An afternoon of ambling. Mixed and matched stones was the footpath I pottered on; Bon Iver sang to me as the Eiffel Tower, tall and respectable and proud stood up ahead; and the Seine on the right directed me down along its edge of wide pathways tunneling under bridges. And then suddenly there is a man, and he is on his knees, down on those stones of all different shapes and sizes, and something is in his hands. He rises and looks in to my eyes, “pour vous,” he says with intention, but the words are relaxed there, in the air that smells like fresh water and cigarettes and that bouquet of foreign place that only comes about when the wind moves.
I flit my wrist because there’s something strange about this. I don’t know this man. I walk on curious and flattered at the same time. And then turn around because I remember something my father told me before I moved to Paris. “All the time,” he said, and he said it like this, as if the only criteria for this sort of behaviour was to be Parisian, “people will pretend to pick up jewelry off the pavement and give it to you as a present. But don’t take it from them because they’ll make you pay for it afterwards.”
(a small present). She is on her knees in front of a group of tourists and has in her hands a twenty cent piece of treasure, which the tourists are thanking her for. I smile a little, wanting to warn them. If only they could hear the words of my father. I walk but then turn around again. The tourists have moved on but are looking down at what is in the small boy’s hands and the gypsy and her curled lips is coming back. One of the tourists reaches for her purse and takes out a few coins.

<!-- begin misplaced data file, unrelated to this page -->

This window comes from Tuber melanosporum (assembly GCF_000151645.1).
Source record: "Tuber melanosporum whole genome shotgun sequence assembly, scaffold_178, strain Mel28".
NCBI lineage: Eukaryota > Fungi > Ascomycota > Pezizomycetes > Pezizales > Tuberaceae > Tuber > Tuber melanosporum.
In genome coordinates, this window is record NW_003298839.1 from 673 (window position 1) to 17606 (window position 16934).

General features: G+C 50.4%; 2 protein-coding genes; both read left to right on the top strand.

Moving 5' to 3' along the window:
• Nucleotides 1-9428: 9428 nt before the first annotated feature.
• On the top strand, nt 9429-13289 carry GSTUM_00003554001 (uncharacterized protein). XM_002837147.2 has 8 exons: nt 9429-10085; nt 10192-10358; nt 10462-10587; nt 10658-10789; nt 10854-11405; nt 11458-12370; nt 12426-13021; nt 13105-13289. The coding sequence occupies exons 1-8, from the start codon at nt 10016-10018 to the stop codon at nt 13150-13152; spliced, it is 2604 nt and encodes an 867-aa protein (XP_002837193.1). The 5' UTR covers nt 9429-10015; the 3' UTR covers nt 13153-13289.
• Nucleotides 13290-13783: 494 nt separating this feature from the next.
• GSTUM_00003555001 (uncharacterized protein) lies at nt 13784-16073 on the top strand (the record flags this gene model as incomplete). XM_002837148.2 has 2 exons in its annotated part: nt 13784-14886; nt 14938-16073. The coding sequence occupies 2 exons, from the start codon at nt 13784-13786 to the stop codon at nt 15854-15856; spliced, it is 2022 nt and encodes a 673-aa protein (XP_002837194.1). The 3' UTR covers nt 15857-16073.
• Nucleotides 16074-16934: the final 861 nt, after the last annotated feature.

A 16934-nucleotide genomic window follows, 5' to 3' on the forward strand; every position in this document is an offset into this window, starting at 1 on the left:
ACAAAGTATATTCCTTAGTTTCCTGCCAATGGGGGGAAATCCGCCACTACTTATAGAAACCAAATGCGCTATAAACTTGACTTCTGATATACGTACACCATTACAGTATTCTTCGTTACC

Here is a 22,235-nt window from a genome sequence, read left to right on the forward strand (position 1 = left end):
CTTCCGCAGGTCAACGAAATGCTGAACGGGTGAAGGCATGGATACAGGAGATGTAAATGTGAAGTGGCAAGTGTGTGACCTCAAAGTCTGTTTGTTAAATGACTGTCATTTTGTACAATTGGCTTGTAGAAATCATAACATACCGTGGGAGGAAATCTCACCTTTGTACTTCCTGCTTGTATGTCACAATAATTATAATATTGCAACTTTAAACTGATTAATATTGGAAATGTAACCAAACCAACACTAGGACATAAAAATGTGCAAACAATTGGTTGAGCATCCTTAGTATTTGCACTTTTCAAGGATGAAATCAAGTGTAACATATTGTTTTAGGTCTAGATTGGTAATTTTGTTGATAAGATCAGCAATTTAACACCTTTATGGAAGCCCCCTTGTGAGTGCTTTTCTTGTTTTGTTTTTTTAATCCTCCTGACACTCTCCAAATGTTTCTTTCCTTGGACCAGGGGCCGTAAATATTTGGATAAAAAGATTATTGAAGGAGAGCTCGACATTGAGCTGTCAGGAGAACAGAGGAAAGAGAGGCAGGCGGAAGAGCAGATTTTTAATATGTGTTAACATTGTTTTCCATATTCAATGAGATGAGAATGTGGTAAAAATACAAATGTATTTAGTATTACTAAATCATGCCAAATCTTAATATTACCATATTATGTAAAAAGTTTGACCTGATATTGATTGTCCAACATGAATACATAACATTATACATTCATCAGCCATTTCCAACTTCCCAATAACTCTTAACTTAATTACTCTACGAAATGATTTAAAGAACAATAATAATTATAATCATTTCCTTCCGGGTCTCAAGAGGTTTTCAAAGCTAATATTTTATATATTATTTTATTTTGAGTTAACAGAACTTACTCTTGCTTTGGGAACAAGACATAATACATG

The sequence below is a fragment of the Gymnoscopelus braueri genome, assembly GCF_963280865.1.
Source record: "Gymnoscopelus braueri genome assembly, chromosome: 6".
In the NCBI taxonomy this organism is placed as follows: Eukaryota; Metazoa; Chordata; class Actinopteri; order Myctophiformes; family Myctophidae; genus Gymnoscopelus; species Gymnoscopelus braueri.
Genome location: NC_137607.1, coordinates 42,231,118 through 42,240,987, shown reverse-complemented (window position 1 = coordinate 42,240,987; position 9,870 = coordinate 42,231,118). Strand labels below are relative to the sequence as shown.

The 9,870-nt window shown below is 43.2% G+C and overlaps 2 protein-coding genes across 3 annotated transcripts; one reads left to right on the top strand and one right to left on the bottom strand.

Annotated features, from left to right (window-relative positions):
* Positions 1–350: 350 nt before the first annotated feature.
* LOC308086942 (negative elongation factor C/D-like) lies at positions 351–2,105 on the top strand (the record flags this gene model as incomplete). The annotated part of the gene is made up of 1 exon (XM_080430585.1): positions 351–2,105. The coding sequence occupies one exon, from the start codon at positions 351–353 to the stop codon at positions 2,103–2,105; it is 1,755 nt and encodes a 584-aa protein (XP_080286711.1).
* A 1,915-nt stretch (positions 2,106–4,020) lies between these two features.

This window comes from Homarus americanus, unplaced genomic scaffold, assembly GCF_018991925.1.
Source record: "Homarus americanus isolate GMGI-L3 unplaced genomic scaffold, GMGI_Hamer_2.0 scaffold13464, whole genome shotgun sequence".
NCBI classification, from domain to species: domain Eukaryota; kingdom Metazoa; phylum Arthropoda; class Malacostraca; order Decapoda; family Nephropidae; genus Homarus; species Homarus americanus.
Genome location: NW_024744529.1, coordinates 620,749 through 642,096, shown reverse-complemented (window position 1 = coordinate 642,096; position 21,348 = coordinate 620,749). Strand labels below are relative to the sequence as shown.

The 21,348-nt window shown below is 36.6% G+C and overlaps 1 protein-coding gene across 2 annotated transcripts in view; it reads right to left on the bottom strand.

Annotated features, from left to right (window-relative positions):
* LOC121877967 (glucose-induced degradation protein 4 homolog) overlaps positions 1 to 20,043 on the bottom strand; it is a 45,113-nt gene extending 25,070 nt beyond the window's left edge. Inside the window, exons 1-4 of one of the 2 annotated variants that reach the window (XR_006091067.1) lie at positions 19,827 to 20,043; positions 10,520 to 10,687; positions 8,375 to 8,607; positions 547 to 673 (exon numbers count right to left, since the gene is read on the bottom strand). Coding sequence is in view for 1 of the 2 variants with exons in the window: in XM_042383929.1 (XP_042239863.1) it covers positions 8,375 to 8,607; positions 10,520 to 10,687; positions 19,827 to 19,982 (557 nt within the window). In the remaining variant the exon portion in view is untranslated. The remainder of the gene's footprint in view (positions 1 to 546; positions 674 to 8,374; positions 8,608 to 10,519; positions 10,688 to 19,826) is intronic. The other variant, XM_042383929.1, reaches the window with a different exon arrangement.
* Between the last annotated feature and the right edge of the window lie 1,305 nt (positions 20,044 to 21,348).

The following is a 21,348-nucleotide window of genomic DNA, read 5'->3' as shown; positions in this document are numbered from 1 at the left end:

I face the river; a city filled with copious pockets of fools and then I realize something. I could have been one of them and in that moment, once again I knew, I was not out-of-the-ordinary.
In a city that doesn’t want to know your name; even amongst all the unwanted attention, the comments that may appear to be about you but are actually a message for every woman in the city telling them who to avoid; the lady down on the canal who wears sandals but holds high heals and if you look at her feet she will yell, “dégage!” and when you work in a job that never allows you to dine with the people you cook for, you can think you will fade away.
But then there is this reason for people living in and out of each other’s lives. Especially the living in. There is no way to fade when you come home to an apartment smelling of the lamb that roasts in New Zealand; another person who wants to dine with you; and this someone who understands that beetroot will always go well with French goats cheese.
And all I can think is that there is so much to introduce you to.